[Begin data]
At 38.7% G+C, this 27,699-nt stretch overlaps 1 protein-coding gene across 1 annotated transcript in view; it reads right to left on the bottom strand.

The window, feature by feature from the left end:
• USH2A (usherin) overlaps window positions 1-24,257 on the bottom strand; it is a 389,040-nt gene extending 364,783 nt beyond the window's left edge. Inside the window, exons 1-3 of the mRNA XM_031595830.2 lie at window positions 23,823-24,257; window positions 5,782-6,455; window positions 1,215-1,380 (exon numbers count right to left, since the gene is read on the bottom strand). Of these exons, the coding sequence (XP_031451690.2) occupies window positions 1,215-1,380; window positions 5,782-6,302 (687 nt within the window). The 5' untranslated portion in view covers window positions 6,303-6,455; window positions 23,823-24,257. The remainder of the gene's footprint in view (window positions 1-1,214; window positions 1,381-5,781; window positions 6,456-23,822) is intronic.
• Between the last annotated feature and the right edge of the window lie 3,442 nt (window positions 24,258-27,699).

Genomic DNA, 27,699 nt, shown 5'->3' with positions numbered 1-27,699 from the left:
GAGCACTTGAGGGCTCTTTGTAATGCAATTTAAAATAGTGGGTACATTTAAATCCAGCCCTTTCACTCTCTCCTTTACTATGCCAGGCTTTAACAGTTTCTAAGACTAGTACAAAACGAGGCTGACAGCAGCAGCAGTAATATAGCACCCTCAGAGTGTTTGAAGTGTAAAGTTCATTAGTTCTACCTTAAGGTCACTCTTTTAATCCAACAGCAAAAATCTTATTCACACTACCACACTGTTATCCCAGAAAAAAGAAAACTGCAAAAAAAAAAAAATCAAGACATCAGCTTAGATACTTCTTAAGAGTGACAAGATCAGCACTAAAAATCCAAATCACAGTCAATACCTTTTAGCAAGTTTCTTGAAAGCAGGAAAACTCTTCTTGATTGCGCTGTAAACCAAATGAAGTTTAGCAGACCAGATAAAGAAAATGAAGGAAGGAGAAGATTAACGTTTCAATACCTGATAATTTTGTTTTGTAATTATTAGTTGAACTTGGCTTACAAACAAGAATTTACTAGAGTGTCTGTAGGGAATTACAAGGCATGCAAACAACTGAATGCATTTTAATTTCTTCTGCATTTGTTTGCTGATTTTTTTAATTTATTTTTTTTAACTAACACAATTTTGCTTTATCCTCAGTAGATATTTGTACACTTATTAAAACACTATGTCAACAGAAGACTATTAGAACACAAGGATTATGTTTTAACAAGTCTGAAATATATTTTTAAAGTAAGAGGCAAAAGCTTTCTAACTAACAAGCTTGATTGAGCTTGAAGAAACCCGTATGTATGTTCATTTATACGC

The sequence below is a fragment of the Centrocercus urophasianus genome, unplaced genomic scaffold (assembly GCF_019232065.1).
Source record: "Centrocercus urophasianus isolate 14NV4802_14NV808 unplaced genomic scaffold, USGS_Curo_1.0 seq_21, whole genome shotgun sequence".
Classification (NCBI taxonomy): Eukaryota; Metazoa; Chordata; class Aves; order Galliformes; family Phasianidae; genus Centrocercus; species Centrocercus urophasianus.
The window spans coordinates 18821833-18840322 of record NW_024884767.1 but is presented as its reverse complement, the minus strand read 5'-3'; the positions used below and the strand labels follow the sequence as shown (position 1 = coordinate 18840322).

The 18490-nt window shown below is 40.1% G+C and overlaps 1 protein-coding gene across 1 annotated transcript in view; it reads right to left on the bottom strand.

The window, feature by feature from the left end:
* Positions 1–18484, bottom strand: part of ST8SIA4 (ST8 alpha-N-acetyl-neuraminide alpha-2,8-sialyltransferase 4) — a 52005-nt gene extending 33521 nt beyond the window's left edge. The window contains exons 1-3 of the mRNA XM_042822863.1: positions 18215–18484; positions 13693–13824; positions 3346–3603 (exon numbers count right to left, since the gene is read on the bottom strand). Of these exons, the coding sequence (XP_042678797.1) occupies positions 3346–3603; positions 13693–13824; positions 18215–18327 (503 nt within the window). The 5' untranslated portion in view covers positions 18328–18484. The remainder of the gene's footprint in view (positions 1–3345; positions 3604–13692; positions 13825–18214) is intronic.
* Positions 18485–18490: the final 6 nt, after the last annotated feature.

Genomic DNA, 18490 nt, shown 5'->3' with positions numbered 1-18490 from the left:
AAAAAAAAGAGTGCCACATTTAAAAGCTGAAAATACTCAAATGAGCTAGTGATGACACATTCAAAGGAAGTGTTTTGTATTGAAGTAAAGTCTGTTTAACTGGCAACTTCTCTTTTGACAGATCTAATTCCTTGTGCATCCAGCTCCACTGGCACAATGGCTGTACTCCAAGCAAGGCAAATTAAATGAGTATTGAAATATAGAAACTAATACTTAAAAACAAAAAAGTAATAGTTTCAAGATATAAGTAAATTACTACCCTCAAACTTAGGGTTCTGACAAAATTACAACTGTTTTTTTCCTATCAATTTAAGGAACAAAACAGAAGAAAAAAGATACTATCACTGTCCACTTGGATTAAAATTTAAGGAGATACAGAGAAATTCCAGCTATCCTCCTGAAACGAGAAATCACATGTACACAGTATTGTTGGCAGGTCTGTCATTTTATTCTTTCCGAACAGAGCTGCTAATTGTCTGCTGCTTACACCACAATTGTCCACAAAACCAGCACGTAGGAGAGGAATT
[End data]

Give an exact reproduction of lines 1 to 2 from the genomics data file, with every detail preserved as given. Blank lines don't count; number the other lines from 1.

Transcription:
At 38.7% G+C, this 27,699-nt stretch overlaps 1 protein-coding gene across 1 annotated transcript in view; it reads right to left on the bottom strand.

The window, feature by feature from the left end: